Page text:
Watsons and Baguio show us what happens to the plastic bottles you recycle

Watsons and Baguio show us what happens to the plastic bottles you recycle

Our junior reporters head to a recycling plant to find out what is being done with Watsons water bottles to stop more plastic from filling up our landfills


The plastic waste needs to be checked and sorted before it can be processed in the recycling plant.
Photos: Tiffany Choi/SCMP

The problem of single-use plastic water bottles has long troubled environmentalists, as more and more plastic waste is sent to our landfills. However, some big companies are now looking at ways in which they can reverse this trend – or at least stop contributing to the amount of plastic that gets thrown away. Watsons invited a group of Young Post junior reporters to their recycling partner, Baguio, to see what they’re doing to help save the environment.

Help save the planet

Single-use water bottles are made of plastic, which damages the environment when they’re thrown away. Plastic products are slow to degrade and they contain chemicals which are released into the atmosphere. Watsons has appointed Baguio to be its recycling partner, collecting empty Watsons Reborn Bottles from stores all over the city. These bottles, which are made with 100 per cent recycled PET (Polyethylene terephthalate), will be sorted and processed in the plant to create a whole new Reborn Bottle. For every 1.42 bottles that are recycled, one new bottle can be made.

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The brand manager of Watsons, Tracy Yuen, told us that Watsons isn’t receiving as many bottles as they thought they would. She attributes this to the public being unaware of their scheme. In fact, it’s not just the Reborn Bottles bought from Watsons that can be brought to the stores to be recycled.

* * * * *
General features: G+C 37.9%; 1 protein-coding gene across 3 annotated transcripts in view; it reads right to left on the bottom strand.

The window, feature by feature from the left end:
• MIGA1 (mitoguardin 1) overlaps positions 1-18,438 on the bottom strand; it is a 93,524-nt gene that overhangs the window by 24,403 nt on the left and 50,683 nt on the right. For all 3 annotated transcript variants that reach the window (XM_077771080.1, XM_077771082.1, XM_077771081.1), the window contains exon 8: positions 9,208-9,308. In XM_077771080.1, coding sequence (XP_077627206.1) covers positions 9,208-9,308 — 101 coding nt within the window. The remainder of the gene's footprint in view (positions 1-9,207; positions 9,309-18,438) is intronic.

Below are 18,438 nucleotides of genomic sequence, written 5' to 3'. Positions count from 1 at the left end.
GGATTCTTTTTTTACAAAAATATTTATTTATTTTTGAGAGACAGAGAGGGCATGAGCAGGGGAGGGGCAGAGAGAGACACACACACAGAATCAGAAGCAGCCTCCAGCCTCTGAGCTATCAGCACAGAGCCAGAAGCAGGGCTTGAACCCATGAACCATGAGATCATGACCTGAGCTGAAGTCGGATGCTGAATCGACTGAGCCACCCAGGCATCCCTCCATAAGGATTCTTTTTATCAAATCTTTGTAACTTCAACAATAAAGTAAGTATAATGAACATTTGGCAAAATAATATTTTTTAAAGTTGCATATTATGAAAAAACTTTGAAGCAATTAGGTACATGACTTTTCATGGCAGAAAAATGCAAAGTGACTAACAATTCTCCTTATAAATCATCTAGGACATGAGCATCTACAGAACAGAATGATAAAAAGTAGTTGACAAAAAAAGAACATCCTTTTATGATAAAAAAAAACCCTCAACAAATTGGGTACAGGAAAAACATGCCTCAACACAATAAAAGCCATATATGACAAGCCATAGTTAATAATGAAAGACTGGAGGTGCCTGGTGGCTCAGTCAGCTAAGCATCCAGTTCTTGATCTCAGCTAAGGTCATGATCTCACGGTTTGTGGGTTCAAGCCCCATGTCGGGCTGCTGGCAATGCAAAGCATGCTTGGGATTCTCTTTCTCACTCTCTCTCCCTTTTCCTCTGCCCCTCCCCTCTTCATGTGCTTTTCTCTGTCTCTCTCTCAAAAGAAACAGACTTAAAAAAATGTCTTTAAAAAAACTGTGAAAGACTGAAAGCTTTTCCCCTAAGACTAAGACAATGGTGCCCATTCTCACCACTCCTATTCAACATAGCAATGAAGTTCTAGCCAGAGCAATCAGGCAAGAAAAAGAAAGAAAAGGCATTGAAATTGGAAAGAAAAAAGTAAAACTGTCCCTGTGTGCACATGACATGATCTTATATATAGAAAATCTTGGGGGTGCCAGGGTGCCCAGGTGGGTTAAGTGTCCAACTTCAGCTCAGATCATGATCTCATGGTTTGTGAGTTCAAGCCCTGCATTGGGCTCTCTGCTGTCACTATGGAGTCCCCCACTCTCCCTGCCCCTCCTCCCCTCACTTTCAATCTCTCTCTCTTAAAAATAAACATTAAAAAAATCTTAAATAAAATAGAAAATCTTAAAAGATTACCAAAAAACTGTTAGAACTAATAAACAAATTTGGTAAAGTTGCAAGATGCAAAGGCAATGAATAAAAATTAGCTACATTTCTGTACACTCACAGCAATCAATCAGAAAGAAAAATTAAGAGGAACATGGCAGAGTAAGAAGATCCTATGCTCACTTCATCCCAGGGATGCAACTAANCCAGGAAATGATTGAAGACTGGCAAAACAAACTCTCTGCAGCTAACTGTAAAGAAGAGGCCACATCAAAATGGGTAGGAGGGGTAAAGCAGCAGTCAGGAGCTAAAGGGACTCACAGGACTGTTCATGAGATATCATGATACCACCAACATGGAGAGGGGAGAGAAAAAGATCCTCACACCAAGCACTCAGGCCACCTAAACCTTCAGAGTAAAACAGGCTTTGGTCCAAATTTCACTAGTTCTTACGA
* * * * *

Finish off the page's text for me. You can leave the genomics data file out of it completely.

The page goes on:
“We accept any plastic bottles, including those from cosmetics as well. What’s important is that they [the consumers] separate the cap, bottle and the sleeve for easy collecting and recycling,” she said.

In return, the customer receives a 5 per cent discount coupon and an e-stamp. When you collect 10 stamps, you can join a WGO x Watsons environmental workshop for free. Freebies and the chance to do your bit to save the planet? Don’t wait – bring your empty bottles to a store near you today.

Eunice Yip, Eva Chik and Jeanie Li

Cubes of compressed bottles are stacked in the yard ready to be taken away.
Photos: Tiffany Choi/SCMP

What goes on at the plant

At the plant, there is a sorting line where all the plastic bottles get sent first. If the waste isn’t sorted before it reaches the plant, then all kinds of waste ends up here. The different plastics, like PE (Polyethylene), PET and PP (Polypropylene) needs to be sorted and placed into separate chutes.

The brown recycling bins should only contain recyclable waste, but we could see that normal rubbish, like tin cans, are thrown in there too. Once, the staff told us, they found lunch boxes containing ketchup. That sort of substance, if it gets into contact with the plastic waste, will contaminate what they want to recycle. When that happens they can’t recycle any of it.

Next in the processing line is compressing the plastic. The bottles are sent into a compression machine and crushed into cubes for ease of transport. The cubes can be as big as 1m x 1m x 1.2m and can weigh over a tonne.

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The trucks that deliver the cubes are weighed on a huge balance before and after the cubes are loaded onto them, which means that an estimate of the cubes’ weight can be collected.The data is then sent to the government. They can use the data to analyse and track the recycling industry’s performance.

Glass bottles are ground in a machine to make “glass sand” which is then used to produce glass bricks that can be used to pave roads.

Tracy Yuen tells us some interesting facts about how the Watsons Reborn Bottle is made from plastic waste.
Photos: Tiffany Choi/SCMP

Plastic bottles are compressed because it increases storage space. The demand for recycled material isn’t always high, so sometimes the time between processing the plastic and an order for them to be collected changes. A tarp covers stacks of plastic cubes to protect them from the weather. The recycling centre's yard (an area of a few thousand square feet) is almost entirely covered by cubes of crushed plastic.

Recycling companies, mainly from the mainland, will further process the cubes of plastic into new products, such as the Watsons Reborn Bottle. The majority of recycled products in Hong Kong are manufactured on behalf of the government.

Cotrina Fung, Sarah Niu and Yam Wai-shan

* This is a sponsored feature

This article appeared in the Young Post print edition as
Recycling bottles is elementary, says Watsons


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